Thank you for considering my comments.

*Please CC the following:;;;;;;;;;;;;;

Who Bikes Boston? Claiming Your Identity in Boston's Bike Culture.

NOTE: This is the first of six guest blog posts with reflections on Boston’s first Neighborhood Bike Forum. The forum was held on April 29th in Dudley Square, Roxbury. It was sponsored by Let’s Get Healthy, Boston! a partnership between The Boston Public Health Commission and Boston Alliance for Community Health, together with Boston Cyclists Union, Transportation for MA, Mattapan Food & Fitness Coalition, Roxbury in Motion and the Boston Project Ministries. 128 people attended this four hour event.

In addition to “Who Bikes Boston,” conversations and panel discussions were held around neighborhood bike rides, tips and success stories on engaging in advocacy, how to bike safely and defensively without ideal infrastructure, youth and biking, and bikes and entrepreneurism. You can watch videos of some of the panel discussions on periscope by clicking the links, recorded and posted by Marc Ebuña of Transit Matters.

Join the conversation #ibikeBOS #bikeyourhood. 


Who Bikes Boston? Claiming Your Identity in Boston’s Bike Culture.  Thoughts and Reflections on the panel discussion.

By: Angela Johnson, Program Associate, Transportation for MA, Panel Facilitator; Boston Cyclists Union Board Member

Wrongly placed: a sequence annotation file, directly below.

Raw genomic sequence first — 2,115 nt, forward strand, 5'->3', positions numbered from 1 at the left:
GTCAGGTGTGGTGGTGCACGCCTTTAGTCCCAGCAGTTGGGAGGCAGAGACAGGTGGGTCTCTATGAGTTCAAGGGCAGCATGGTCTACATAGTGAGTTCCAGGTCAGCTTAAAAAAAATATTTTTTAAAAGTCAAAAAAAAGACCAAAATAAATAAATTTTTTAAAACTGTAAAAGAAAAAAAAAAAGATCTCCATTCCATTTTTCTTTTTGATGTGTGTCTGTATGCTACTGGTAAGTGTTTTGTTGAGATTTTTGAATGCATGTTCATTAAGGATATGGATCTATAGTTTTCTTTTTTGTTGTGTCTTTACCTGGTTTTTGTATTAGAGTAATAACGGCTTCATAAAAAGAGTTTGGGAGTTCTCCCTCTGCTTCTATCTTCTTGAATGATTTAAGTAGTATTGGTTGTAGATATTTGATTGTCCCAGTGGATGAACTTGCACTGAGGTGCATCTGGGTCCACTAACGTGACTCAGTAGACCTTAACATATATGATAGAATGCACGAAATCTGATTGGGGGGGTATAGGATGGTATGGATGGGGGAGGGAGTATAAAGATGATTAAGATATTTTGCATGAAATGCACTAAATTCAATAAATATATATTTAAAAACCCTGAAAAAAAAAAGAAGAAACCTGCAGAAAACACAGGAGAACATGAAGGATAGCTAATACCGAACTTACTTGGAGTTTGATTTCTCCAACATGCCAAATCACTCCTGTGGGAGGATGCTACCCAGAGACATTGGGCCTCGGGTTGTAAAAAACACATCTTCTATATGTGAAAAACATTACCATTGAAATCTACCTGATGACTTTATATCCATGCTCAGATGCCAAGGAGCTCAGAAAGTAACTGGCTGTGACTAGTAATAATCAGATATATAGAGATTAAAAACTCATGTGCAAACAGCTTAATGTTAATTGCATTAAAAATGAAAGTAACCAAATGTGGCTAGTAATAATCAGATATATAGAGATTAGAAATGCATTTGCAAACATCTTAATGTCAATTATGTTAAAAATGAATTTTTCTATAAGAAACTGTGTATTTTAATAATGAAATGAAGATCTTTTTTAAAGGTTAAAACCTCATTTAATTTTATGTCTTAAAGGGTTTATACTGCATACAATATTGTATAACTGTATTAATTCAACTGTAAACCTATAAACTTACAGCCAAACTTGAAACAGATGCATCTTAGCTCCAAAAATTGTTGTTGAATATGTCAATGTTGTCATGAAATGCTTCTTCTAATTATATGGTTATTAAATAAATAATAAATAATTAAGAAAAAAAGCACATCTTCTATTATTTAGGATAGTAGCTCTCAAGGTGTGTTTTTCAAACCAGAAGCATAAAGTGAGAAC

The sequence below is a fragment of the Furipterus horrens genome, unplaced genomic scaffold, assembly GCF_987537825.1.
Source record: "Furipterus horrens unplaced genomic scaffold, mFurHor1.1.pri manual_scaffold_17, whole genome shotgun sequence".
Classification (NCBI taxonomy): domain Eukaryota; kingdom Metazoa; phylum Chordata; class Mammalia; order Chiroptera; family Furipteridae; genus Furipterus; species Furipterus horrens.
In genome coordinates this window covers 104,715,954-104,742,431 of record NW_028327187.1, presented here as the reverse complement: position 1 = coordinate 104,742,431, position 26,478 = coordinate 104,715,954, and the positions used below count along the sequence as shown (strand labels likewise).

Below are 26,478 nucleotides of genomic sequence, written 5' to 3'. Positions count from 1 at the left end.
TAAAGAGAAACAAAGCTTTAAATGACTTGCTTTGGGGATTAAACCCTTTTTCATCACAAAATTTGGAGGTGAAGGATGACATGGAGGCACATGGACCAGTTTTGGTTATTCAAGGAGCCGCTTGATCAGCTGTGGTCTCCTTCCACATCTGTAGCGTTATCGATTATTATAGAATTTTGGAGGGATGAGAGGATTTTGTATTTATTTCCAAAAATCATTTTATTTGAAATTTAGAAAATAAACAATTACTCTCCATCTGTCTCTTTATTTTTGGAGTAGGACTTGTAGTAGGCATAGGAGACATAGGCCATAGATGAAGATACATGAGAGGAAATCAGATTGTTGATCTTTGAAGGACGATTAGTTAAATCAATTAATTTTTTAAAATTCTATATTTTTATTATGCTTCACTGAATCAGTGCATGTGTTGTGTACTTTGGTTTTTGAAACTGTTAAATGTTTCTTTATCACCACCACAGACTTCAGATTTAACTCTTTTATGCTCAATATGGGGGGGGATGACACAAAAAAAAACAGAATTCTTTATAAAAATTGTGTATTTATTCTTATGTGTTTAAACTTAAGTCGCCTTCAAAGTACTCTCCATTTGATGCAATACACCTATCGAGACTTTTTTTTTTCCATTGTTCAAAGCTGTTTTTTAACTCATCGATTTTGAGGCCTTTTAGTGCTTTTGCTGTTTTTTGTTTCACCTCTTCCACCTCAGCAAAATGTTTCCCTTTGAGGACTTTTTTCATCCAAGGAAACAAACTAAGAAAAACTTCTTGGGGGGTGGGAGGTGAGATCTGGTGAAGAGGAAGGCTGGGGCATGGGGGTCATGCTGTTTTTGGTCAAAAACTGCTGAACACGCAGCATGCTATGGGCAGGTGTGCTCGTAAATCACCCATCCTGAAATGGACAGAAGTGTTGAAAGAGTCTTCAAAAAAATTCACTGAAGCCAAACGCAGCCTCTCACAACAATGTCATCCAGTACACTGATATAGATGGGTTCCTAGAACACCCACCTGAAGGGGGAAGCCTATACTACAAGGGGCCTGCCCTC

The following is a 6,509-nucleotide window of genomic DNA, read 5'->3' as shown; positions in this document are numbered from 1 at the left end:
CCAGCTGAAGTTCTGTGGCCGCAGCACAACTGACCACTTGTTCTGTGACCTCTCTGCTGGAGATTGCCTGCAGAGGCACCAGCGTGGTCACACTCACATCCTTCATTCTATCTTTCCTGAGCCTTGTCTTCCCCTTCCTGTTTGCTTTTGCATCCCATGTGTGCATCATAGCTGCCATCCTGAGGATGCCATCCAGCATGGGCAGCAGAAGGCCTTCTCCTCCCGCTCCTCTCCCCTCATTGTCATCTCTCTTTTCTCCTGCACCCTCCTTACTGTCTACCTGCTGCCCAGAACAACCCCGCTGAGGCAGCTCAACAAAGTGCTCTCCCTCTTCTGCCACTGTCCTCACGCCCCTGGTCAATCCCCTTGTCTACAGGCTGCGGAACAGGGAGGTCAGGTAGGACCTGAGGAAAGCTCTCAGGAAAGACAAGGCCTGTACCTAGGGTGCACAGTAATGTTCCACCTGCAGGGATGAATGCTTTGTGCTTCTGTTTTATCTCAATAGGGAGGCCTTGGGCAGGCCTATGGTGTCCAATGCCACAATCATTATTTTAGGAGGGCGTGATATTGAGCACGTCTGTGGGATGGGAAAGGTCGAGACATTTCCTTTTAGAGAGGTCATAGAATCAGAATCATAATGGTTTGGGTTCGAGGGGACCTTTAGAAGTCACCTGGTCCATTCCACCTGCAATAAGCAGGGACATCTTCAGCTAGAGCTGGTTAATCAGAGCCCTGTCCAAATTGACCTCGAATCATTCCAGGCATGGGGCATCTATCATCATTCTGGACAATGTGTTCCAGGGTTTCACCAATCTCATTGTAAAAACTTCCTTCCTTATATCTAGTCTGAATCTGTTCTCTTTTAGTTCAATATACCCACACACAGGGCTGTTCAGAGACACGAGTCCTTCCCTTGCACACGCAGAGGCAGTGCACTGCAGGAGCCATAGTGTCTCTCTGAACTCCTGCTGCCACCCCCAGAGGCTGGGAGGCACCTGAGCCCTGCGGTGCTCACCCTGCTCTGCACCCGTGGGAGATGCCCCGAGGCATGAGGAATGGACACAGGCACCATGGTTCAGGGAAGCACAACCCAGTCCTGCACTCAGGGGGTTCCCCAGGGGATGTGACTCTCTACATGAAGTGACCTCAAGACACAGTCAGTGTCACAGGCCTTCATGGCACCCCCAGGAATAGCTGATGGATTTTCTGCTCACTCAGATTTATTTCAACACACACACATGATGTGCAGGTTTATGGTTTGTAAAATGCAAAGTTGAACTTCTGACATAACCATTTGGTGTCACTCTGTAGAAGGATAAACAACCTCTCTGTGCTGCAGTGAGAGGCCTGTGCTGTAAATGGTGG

Who Bikes Boston

Bike culture and identity can be a dicey subject. But it was important to make it center stage at the Boston Neighborhood Bike Forum.

In the U.S., “bikers” are on motorcycles and “cyclists” ride very expensive racing bikes. “People who bike” was conjured up as a way to describe the people in the middle — those of us who are just on a bike, for any reason. Indeed, there’s power in using this phrase, as popular perception has given the previous labels specific definitions, but I’ve always questioned why “cyclist” had to be so narrow in definition in the first place.

Now, let’s add race and ethnicity to the conversation.

Racing cyclists are often perceived to be white, male, athletic, and of higher socioeconomic status. In reality, in regards to people who bike, they’re the minority. The average person on a bike is Latino, male, and working class. Yet, unless he is suited in Lycra, he is a bike commuter, a person who bikes, or an “Invisible Cyclist”, depending on both his socioeconomic and immigration status.

The primary goal of the “Who Bikes Boston” panel was to give an opportunity for residents of color to share their experiences biking in the city, and in a setting specifically conceived for us. The secondary goal was to debate who gets to be called a cyclist. But the underlying goal was to push back against this idea that folks of color, especially Black people, don’t bike. Because we do.

From my own experience as an Afro-Latina, a cyclist, and as a transportation advocate, biking in Boston does feel quite white. For some, this perception can lead to feeling alienated in present bike spaces that associate bikes with a certain race and socioeconomic status. So, it was very important that the panel feature both speakers of color and a facilitator of color in order to foster trust. Michelle Cook, founder of Roxbury Rides, Peter Cheung, bike advocate and Boston Bike Party, and Farah Wong, Allston-Brighton Healthy Community Champion and Hubway user, each shared their unique experiences on Boston’s streets. Continue reading Who Bikes Boston? Claiming Your Identity in Boston’s Bike Culture.

A month of bike advocacy: from Make Way for Bike Lanes to the Ride for Ricky & Transportation Department Budget Hearing